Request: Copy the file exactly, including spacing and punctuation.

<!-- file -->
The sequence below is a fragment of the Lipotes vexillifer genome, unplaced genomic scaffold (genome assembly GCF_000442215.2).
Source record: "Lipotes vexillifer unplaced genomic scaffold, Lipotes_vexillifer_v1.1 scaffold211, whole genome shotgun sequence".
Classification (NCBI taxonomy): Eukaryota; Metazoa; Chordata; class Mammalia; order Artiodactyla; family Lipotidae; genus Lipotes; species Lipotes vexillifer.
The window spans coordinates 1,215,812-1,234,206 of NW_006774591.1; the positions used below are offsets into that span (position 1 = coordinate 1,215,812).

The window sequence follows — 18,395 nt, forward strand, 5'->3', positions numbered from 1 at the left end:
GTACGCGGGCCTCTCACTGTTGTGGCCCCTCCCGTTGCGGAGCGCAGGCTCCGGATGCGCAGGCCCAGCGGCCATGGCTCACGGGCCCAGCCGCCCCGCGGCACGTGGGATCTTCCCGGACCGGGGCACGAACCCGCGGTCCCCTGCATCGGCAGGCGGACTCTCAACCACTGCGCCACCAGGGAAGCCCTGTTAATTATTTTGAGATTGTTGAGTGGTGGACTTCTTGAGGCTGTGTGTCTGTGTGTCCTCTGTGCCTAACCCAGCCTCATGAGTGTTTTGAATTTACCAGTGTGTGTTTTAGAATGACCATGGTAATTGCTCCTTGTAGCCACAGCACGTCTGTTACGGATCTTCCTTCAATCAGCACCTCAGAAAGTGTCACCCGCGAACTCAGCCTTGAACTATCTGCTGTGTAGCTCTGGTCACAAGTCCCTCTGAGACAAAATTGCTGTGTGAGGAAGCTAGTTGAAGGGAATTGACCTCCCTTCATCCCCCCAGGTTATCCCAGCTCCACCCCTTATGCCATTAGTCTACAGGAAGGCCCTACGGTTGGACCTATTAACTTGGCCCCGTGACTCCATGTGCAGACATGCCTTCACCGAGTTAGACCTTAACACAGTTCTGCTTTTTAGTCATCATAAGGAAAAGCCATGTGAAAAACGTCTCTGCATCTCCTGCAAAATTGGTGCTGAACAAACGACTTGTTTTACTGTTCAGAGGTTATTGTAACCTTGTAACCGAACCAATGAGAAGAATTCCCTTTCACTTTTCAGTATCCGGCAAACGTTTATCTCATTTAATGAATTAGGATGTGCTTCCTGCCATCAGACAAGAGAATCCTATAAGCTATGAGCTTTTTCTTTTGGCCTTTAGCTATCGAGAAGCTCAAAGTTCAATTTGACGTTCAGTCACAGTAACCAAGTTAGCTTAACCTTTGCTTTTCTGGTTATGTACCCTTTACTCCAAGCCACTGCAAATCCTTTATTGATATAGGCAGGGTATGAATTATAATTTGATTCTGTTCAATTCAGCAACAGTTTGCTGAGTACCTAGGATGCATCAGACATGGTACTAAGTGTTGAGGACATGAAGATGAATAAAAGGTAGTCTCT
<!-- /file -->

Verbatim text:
The sequence below is a fragment of the Lipotes vexillifer genome, unplaced genomic scaffold (genome assembly GCF_000442215.2).
Source record: "Lipotes vexillifer unplaced genomic scaffold, Lipotes_vexillifer_v1.1 scaffold211, whole genome shotgun sequence".
Classification (NCBI taxonomy): Eukaryota; Metazoa; Chordata; class Mammalia; order Artiodactyla; family Lipotidae; genus Lipotes; species Lipotes vexillifer.
The window spans coordinates 1,215,812-1,234,206 of NW_006774591.1; the positions used below are offsets into that span (position 1 = coordinate 1,215,812).

The window sequence follows — 18,395 nt, forward strand, 5'->3', positions numbered from 1 at the left end:
GTACGCGGGCCTCTCACTGTTGTGGCCCCTCCCGTTGCGGAGCGCAGGCTCCGGATGCGCAGGCCCAGCGGCCATGGCTCACGGGCCCAGCCGCCCCGCGGCACGTGGGATCTTCCCGGACCGGGGCACGAACCCGCGGTCCCCTGCATCGGCAGGCGGACTCTCAACCACTGCGCCACCAGGGAAGCCCTGTTAATTATTTTGAGATTGTTGAGTGGTGGACTTCTTGAGGCTGTGTGTCTGTGTGTCCTCTGTGCCTAACCCAGCCTCATGAGTGTTTTGAATTTACCAGTGTGTGTTTTAGAATGACCATGGTAATTGCTCCTTGTAGCCACAGCACGTCTGTTACGGATCTTCCTTCAATCAGCACCTCAGAAAGTGTCACCCGCGAACTCAGCCTTGAACTATCTGCTGTGTAGCTCTGGTCACAAGTCCCTCTGAGACAAAATTGCTGTGTGAGGAAGCTAGTTGAAGGGAATTGACCTCCCTTCATCCCCCCAGGTTATCCCAGCTCCACCCCTTATGCCATTAGTCTACAGGAAGGCCCTACGGTTGGACCTATTAACTTGGCCCCGTGACTCCATGTGCAGACATGCCTTCACCGAGTTAGACCTTAACACAGTTCTGCTTTTTAGTCATCATAAGGAAAAGCCATGTGAAAAACGTCTCTGCATCTCCTGCAAAATTGGTGCTGAACAAACGACTTGTTTTACTGTTCAGAGGTTATTGTAACCTTGTAACCGAACCAATGAGAAGAATTCCCTTTCACTTTTCAGTATCCGGCAAACGTTTATCTCATTTAATGAATTAGGATGTGCTTCCTGCCATCAGACAAGAGAATCCTATAAGCTATGAGCTTTTTCTTTTGGCCTTTAGCTATCGAGAAGCTCAAAGTTCAATTTGACGTTCAGTCACAGTAACCAAGTTAGCTTAACCTTTGCTTTTCTGGTTATGTACCCTTTACTCCAAGCCACTGCAAATCCTTTATTGATATAGGCAGGGTATGAATTATAATTTGATTCTGTTCAATTCAGCAACAGTTTGCTGAGTACCTAGGATGCATCAGACATGGTACTAAGTGTTGAGGACATGAAGATGAATAAAAGGTAGTCTCT